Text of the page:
Your brand has a purpose, now what? More and more brands and companies have a purpose statement but fewer are bringing it to life.  Having a purpose allows you to more deeply connect with people and stay true to your brand’s DNA.  It enables disruption and fuels brave acts that make the brand meaningful in new ways.

IKEA activates their purpose of “creating a better everyday life for the many people” in nearly everything they do.  They connect people to their offerings in heartwarming ways.  Ever wondered how a piece of furniture will look in your home?  They’ve got an app for that.

And some of our favorite IKEA marketing speaks to who we are and how we live now.  This video tackles the pain of joint custody for a young boy as he moves from his Mom’s house to his Dad’s.  And the Dad’s thoughtful decorating, IKEA style.

A lot of brands do cause marketing but few connect the cause with their purpose as well as IKEA does.  They have not been shy about taking on tough issues as this 2018 Cannes award winning program from Italy on preventing Domestic Violence shows.  This effort is inspired by their purpose of “creating a better everyday life.”  As they say, “at IKEA there’s a room for everything but there’s no room for domestic violence.”  Brava!

And they are not alone.  Here’s UK Tesco grocery store’s take on different types of families which flows from their purpose of “serving customers a little better every day.”  No matter what your family looks like, Tesco is committed to serving you.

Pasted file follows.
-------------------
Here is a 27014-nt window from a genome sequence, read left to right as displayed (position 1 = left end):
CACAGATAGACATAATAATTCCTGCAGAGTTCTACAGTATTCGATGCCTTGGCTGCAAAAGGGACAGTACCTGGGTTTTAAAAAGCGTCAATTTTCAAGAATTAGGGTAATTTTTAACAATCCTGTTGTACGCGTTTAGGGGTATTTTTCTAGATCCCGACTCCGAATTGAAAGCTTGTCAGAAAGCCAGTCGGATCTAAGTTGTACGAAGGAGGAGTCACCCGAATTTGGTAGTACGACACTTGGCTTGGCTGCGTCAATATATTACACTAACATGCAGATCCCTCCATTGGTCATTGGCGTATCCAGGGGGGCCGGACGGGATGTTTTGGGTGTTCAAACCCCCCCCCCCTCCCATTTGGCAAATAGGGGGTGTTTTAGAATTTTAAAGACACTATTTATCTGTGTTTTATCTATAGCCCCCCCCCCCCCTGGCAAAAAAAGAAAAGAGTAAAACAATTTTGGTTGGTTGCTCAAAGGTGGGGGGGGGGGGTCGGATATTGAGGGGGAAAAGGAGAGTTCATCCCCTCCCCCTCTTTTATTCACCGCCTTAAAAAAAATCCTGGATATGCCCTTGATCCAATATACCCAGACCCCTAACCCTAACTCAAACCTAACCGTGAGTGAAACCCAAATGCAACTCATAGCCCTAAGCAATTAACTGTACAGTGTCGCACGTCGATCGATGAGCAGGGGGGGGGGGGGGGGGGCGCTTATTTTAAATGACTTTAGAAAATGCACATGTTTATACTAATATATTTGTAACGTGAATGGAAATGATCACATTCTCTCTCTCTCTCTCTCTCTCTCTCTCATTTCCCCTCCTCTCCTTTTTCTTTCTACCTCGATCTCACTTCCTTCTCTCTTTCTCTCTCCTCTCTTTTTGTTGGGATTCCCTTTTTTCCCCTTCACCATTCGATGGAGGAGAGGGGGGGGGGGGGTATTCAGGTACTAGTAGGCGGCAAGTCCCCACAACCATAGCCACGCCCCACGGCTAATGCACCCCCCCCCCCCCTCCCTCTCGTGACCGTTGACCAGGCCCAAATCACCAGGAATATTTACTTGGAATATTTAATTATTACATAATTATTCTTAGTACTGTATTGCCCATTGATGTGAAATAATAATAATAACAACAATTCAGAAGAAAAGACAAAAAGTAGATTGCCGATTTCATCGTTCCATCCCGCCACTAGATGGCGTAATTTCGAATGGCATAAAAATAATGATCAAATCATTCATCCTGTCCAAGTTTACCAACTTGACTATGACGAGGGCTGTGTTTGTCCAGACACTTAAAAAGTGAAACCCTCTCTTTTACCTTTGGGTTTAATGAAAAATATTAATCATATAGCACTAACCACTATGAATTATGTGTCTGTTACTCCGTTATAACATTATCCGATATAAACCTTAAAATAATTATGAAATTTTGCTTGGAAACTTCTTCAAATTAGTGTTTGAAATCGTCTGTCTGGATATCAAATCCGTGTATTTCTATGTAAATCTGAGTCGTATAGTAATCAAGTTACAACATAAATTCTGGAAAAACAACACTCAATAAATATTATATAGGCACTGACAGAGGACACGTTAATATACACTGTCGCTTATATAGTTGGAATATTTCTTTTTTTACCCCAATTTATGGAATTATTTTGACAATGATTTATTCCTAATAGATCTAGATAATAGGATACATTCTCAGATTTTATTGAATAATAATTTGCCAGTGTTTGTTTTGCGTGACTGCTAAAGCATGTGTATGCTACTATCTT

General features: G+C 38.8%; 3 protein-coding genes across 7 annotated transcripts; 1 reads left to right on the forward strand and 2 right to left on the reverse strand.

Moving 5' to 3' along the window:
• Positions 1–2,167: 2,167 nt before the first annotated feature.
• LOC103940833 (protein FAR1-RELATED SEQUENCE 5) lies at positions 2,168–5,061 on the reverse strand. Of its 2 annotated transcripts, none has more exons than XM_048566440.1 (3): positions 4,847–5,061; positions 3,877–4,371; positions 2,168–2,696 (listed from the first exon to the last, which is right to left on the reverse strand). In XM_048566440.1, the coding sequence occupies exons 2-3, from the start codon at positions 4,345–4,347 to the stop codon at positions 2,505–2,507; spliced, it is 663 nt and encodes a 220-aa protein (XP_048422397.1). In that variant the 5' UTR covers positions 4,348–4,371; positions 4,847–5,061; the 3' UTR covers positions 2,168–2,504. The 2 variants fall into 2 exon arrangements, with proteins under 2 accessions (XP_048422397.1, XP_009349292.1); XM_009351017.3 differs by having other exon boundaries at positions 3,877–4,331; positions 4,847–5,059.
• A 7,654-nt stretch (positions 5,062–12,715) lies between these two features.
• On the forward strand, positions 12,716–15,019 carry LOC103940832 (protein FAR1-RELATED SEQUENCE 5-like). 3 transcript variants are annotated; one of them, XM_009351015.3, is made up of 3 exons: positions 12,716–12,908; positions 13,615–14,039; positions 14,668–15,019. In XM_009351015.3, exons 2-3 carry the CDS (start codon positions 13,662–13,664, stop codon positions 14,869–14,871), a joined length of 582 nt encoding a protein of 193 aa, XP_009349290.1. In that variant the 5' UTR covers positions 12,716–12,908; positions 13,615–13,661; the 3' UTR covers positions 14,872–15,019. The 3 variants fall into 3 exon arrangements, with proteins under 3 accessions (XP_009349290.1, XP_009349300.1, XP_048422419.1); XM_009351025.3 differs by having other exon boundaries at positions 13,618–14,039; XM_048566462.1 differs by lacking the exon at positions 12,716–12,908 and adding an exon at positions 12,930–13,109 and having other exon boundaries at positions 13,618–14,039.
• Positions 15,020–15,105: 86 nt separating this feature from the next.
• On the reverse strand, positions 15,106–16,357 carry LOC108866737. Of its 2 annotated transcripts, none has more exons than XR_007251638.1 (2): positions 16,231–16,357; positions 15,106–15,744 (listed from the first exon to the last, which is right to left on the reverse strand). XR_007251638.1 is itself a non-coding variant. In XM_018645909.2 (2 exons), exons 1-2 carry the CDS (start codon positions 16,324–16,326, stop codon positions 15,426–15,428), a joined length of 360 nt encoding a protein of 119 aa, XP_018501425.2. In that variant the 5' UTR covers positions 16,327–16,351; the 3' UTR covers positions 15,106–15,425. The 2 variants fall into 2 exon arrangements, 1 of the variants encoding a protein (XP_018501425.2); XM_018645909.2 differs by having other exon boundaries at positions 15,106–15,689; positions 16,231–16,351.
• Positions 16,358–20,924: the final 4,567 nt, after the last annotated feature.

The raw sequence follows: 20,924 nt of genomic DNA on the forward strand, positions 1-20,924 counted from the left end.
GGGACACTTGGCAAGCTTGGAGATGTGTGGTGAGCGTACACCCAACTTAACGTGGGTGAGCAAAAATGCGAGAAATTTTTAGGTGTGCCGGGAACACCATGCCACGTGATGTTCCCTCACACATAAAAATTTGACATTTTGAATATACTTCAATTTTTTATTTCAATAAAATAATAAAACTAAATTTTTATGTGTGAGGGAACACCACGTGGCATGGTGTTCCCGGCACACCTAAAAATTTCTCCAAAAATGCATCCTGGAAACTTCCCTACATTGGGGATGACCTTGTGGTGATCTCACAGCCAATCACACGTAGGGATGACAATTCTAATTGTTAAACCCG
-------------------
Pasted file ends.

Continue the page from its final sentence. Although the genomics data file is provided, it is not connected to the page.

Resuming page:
Some people equate purpose activation to cause-related marketing, but that really short changes its potential.  Causes need to flow from the brand’s purpose as the IKEA domestic violence program illustrates well.   Years ago, Pantene sponsored a clean drinking water program in Africa.  While it was a noble cause, it failed to connect with what Pantene was all about.

And what if your brand doesn’t necessarily evoke strong emotions?  Rajesh Subramaniam, EVP and Chief Marketing and Communications Officer of FedEx, is using purpose to find new ways to differentiate the brand with both consumers and business customers.  Activating their purpose “to connect people and possibilities around the world,” has elevated the brand in the hearts of those they serve.  They realize that a package is never just a package as this story about a girl who has lost her favorite toy shows:

Internally, FedEx leaders go on the front lines to help their employees connect people and possibilities.  They ask all employees to commit to making every FedEx experience outstanding and they give out “Purple Promise Awards” to employees who live the purpose.

In another brave act fueled by its Purpose, Gap is celebrating the natural act of breast feeding and making it easier to find clothes that work for everyone.

Reaction to the Gap breastfeeding work has been positive and heartwarming.  As all these examples show, once you have a purpose it becomes easier to create courageous programs that both connect the brand with customers and build business.

ANA Masters of Marketing Blog Series


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